Tim Carey, MD, MPH
Can risk prediction instruments identify which patients are most likely to develop persistent, disabling low back pain (LBP)?
Included studies prospectively assessed the accuracy of risk prediction instruments to identify which adult patients with < 8 weeks of LBP would develop persistent, disabling LBP (i.e., pain that had at least moderate effects on ability to work or function and lasted > 3 mo after initial symptoms). Outcomes included likelihood ratios (LRs).
MEDLINE (to wk 2, Jan 2010) and EMBASE/Excerpta Medica (to Feb 2010) were searched for English-language studies; references of retrieved studies were also reviewed. 10 studies (n = 5373, range of mean ages 37 to 43 y) of risk prediction instruments met the selection criteria. Mean quality score was 4.5 out of 8; 4 studies assessed the instrument in an external validation cohort.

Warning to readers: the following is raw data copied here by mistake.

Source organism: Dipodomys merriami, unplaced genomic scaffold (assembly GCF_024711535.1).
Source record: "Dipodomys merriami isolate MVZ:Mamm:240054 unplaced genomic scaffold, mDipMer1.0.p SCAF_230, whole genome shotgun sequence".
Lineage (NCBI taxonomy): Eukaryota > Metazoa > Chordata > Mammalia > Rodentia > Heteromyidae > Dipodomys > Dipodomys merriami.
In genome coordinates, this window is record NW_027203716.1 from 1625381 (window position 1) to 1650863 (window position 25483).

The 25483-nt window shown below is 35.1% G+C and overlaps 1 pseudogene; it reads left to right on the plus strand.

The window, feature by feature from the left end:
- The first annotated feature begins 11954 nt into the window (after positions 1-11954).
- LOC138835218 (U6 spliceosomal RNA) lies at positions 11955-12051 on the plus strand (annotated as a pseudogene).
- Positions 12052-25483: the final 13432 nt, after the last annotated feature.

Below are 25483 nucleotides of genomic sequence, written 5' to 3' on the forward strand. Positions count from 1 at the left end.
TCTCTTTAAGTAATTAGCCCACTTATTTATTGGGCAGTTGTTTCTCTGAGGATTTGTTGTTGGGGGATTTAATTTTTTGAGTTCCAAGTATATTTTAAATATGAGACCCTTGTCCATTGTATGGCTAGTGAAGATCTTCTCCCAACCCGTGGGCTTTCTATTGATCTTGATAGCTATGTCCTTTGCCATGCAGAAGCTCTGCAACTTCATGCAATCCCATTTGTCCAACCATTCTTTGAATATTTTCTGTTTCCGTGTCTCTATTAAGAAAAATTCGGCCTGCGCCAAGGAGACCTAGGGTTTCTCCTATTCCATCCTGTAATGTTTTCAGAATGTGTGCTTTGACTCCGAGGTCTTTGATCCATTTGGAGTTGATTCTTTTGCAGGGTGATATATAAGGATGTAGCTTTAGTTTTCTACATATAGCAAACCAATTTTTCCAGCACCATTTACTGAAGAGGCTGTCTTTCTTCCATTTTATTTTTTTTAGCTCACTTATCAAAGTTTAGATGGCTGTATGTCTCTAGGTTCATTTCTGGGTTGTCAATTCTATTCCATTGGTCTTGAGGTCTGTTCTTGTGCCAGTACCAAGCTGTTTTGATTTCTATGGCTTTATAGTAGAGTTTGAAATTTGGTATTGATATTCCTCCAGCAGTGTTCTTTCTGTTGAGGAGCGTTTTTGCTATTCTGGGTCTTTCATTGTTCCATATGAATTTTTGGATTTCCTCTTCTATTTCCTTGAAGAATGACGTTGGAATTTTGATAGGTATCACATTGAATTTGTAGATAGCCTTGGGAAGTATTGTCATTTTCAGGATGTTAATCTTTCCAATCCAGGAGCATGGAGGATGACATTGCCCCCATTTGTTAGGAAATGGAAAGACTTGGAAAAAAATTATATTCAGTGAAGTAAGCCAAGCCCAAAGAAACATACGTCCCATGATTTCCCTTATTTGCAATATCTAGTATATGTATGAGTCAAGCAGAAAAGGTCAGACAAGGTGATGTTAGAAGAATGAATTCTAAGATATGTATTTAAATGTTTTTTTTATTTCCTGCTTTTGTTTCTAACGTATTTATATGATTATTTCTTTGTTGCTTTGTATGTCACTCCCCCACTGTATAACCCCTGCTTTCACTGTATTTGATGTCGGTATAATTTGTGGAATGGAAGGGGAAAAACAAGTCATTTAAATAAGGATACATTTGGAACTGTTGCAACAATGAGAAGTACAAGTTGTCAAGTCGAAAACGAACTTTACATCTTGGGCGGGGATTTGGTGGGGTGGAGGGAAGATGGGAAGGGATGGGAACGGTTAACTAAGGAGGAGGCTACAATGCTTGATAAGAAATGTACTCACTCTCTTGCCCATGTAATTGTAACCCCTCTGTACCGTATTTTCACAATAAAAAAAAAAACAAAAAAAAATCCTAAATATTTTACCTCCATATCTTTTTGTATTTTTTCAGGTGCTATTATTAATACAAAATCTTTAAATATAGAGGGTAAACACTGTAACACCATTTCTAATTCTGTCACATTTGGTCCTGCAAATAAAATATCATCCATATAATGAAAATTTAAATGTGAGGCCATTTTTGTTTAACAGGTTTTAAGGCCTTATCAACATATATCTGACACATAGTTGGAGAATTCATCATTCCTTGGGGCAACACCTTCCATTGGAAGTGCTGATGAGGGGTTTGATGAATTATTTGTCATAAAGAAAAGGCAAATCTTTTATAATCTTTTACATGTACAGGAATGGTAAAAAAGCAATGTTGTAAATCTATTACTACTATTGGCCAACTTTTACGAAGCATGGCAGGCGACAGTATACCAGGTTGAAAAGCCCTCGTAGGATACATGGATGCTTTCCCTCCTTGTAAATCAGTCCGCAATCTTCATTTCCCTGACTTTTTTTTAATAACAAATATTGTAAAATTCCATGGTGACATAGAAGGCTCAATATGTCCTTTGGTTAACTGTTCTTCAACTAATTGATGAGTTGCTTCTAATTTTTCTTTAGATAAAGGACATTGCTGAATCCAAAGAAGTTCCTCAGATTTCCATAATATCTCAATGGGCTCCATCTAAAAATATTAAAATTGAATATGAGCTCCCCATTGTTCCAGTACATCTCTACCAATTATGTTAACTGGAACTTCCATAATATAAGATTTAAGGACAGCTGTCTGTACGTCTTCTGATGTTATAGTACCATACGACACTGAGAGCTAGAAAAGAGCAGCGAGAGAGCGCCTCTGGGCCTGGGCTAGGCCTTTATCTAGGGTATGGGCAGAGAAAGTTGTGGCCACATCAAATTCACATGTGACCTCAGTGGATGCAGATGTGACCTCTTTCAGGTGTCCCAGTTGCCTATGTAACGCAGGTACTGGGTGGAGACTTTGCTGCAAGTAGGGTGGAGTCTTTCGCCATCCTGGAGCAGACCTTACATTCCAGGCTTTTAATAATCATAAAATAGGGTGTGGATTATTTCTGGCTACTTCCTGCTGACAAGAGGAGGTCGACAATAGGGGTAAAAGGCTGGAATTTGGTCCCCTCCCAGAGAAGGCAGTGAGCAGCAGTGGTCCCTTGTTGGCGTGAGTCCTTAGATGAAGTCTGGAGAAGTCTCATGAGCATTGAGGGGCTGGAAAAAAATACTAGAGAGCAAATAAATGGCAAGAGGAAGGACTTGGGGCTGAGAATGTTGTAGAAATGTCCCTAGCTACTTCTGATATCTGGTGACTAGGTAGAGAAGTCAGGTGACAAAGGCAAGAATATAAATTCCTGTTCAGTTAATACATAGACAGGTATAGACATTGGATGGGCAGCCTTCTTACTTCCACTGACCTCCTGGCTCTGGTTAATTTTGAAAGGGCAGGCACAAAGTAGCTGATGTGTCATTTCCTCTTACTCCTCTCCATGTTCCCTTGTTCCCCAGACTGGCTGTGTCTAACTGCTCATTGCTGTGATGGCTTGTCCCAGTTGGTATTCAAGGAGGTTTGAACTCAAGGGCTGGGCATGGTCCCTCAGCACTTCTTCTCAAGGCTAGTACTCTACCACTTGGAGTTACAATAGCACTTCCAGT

7 risk prediction instruments were reported. Test characteristics for each are presented in the Table. (The review also assessed individual risk factors, but these results are not reported in this abstract.)
Some instruments predict development of persistent, disabling low back pain.
Test characteristics of instruments for predicting persistent, disabling low back pain (LBP)*
*ALBPSQ = Acute Low Back Pain Screening Questionnaire; AUROC = area under receiver-operating characteristic curve; DC = derivation cohort; LR = likelihood ratio; VC = validation cohort; VDPQ = Vermont Disability Prediction Questionnaire; other abbreviations defined in Glossary.
Carey T. Review: Some instruments predict development of persistent, disabling low back pain. Ann Intern Med. 2010;153:JC2–13. doi: 10.7326/0003-4819-153-4-201008170-02013
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Published: Ann Intern Med. 2010;153(4):JC2-13.
Back Pain, Rheumatology.
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